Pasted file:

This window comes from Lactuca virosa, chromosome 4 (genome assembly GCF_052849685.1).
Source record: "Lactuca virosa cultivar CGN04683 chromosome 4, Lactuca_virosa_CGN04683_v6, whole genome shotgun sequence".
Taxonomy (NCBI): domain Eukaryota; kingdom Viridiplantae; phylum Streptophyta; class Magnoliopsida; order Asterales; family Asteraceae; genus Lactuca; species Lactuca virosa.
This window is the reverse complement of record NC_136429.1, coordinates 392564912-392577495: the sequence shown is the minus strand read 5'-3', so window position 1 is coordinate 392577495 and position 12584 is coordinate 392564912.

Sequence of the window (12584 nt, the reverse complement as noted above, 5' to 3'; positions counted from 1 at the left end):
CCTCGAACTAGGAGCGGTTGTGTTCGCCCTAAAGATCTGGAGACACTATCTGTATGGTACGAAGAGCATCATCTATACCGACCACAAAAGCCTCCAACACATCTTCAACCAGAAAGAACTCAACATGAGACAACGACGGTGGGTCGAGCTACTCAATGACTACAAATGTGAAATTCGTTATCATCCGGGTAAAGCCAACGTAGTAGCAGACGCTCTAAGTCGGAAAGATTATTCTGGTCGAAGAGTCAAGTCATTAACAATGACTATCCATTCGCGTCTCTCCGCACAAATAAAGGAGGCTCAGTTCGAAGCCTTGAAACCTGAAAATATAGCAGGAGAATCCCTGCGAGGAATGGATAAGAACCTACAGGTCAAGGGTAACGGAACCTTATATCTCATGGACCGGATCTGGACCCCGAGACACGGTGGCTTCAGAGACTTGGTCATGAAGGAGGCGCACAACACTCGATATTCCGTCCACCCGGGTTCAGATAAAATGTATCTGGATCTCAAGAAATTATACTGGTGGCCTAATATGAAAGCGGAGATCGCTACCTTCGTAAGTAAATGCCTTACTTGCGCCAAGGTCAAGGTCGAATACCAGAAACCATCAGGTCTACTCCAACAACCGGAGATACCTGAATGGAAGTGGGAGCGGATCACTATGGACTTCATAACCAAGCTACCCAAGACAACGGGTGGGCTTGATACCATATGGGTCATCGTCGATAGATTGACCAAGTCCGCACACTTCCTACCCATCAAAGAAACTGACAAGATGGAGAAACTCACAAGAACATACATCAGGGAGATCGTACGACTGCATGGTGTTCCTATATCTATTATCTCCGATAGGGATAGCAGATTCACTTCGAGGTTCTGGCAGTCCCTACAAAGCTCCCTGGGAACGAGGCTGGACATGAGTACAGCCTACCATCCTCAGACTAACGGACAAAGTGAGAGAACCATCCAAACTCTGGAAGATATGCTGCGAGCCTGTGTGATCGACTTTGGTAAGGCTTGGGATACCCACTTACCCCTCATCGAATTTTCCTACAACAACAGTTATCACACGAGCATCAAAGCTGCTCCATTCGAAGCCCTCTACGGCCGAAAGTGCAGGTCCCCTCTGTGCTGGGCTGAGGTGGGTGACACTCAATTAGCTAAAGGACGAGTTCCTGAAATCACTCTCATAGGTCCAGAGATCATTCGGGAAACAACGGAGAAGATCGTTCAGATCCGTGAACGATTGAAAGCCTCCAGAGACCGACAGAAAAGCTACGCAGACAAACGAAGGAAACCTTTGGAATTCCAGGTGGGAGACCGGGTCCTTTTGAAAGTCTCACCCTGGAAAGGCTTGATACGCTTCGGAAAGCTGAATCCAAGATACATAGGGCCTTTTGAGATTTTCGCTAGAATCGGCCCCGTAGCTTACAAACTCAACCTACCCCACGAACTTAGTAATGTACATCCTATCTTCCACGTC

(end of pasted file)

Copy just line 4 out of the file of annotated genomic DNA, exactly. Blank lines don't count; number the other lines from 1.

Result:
This window is the reverse complement of record NC_136429.1, coordinates 392564912-392577495: the sequence shown is the minus strand read 5'-3', so window position 1 is coordinate 392577495 and position 12584 is coordinate 392564912.